Back when I was a teenager at Pratt’s Corner in Southington, Connecticut, I grew up in an old homestead built in 1827 by Seth Pratt on seven acres of farmland and an expansive forest. It was perhaps when I was 14, or in 1955, in my early high-school days, there was one dull, overcast day in late October around midday when I was with my mother, Anna Marie Bartusiewicz Masthay, in the plain, unlit kitchen as she did her usual chores. While I was standing functionless by the kitchen table, she looked out the southward driveway-side window and suddenly proclaimed in Polish, “Śnieg pada” (‘snow falls, snow is falling, it’s snowing’), and indeed it had begun to snow, the first snow, the harbinger of approaching winter.
Well, thruout my years Mother had used with us simple Polish nouns or phrases now and then for normal things: knife (nóż), cabbage (kapusta), potatoes (kartofel, ziemniaki), Polish sausage (kielbasa, < Hebrew ‘all-meat’), bread (chleb), it’s hot (gorący), it’s cold (zimny), thanks (dziękuję), close the door (zamknięć drzwi), grandfather (dziadź[ia]), come here (chodź tutaj), but I never applied myself to Polish till years later when I was 23. However, that snowy day I went to the darkened, drab-day living room with its quite old, blue-designed rug with nothing to do or think about and then being wistful about not knowing Polish, and I looked thru the westward sunroom window seeing snowflakes falling. Hey, “snow” is exactly the same as “śnieg” (/shnyek/, with accented s as a palatal sound)!
Empty of thought, I then thought about how there was no need for a sense of translation of that concept and about how many thousands of years ago Polish and English had separated but still kept the same relative sounds and were “cognate” words. I was stunned. I was in a trance: What did this all mean? How many other languages have cognates (a word I didn’t know at the time)? I didn’t own the foreign-language dictionaries that I do now, and so I couldn’t run to them and check for cognate words for “snow.” How could I find out? From then on I wondered about some other Polish words that have a similarity to English or German or Romance words and would pay especial attention to memorizing them. Later on I recognized the similarities in diverse and remote languages and that those words remembered were less difficult to keep in mind, and it became easier in learning them. That day began my interest in languages, many of them. I was “snowed”! That’s what happened because ‘it was snowing’ (śnieg padał).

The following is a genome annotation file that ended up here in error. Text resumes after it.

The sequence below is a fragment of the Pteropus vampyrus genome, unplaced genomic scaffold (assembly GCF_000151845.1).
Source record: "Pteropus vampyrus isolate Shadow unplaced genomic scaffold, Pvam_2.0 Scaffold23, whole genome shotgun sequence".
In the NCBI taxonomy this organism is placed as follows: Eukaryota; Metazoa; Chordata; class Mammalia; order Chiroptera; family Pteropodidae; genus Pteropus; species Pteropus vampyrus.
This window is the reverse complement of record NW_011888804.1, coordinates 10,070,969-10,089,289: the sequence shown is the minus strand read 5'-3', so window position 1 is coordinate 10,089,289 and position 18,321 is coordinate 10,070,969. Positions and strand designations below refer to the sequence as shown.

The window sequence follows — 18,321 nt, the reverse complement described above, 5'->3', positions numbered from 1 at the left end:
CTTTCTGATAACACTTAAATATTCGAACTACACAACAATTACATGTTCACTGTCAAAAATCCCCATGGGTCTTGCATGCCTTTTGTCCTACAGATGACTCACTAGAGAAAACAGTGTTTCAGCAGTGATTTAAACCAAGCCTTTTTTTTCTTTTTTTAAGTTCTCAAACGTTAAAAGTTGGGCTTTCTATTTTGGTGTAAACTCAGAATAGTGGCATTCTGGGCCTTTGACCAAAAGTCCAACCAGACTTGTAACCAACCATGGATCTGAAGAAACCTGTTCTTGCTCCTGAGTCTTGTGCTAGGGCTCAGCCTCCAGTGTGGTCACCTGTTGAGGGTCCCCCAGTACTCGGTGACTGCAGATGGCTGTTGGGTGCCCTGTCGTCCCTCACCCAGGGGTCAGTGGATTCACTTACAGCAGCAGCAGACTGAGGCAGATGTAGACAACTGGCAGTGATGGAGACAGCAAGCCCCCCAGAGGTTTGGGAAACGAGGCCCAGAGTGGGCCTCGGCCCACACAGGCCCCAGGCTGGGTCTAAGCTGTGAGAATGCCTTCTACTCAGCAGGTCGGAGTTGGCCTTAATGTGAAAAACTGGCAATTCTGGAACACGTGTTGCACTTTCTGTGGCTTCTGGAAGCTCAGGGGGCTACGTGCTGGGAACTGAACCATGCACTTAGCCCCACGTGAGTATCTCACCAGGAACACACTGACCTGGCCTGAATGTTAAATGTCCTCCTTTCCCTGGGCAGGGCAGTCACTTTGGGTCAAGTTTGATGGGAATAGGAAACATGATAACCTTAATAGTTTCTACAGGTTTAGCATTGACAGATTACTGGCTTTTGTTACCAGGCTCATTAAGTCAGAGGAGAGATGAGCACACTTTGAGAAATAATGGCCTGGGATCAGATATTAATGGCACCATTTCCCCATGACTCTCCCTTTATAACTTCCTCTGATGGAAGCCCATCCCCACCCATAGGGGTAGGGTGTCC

So what are the “snow” words in Indo-European languages? Here are the ones that do match:
Indo-European: *sneigwh ‘snow, to snow’, possibly from ‘to wet or flow (like dribble or oozing)’ or like Sanskrit snih-‘be sticky’.
O-grade form: *snoigwh-in Germanic *snaiwaz: Gothic snaiws, Old English snāw, Frisian snie, Dutch sneeuw, Old Norse snǣr (snjōr, snjār), Danish sne, Swedish snö, Old High German snēo, German Schnee /shnay/; Irish Gaelic sneachta /snăkh(k)ǝ/, Welsh obsolete nyf /nüv/; Old Prussian snāigs, Lithuanian sniegas, Latvian sniegs, Latgalian snīgs; Slavic: Church Slavic sněgǔ, Serbo-Croatian snijeg, Czech sníh (voiced h), Slovak sneh, Polish śnieg, Russian sn′eg /snyek/; Indo-Aryan: Avestan as verb snaēža- (snaēg-), Middle Persian snēhr unless snihn/snihr, Prakrit siṇeha-, siṇhā-, Shughni žǝniǰ.
Armenian tsiun ‘snow’ is not a cognate, instead being a cognate to Greek khiōn ‘snow’, Sanskrit hima-‘snow’, Latin hiems ‘winter’, Church Slavic zima ‘winter’.
Zero-grade form: *(s)nigwh- in Romance: Latin nix (nik-s; genitive stem niv-is), Italian neve, Spanish nieve, Romansh naiv, neiv, nev, Friulian nêf, Catalan neu, Old French noif, French neige (/nezh/; deverbal of neiger /neh-ZHAY/ ‘to snow’), Romanian dialect nea, and in Greek poetic accusative nipha from unattested *nips (nip-s).
After those many years I wrote to my mother on 30 January 1985 about my snowy and snowed feeling, and she, then 79, wrote back a week later: “Received your letter and immediately sat down (with my magnifying glass) to read the article, re-reading some of it. In a small part of my brain, you woke up a fact I never gave thought to, that śnieg and snow were the only vocal utterances in existence for me. Never entered my mind there were a multitude of languages with various utterances of their own for the white stuff. So they say, “You learn something every day.” I really enjoyed the awakening. By the way, it’s been snowing for the third day. I am really snowed in. . . .”
Carl Masthay, /MASS-tay/, born 1941, grew up Southington, Connecticut. Polish ancestry. Learned Mandarin in USAF 1960-1964, Okinawa. Northern Michigan University, BA, French (honors); legal doctorate in linguistics 1992. Mensa 1991 life. Resident St. Louis since 1967. Medical editor Mosby/Elsevier: 1968-2002. Numerals in 3300 languages. Algonquianist: dictionaries Mahican, Miami-Illinois; Languages and Lore of Long Island Indians, Oral History of the Mongols, and more. Amateur astronomer. Plays pool.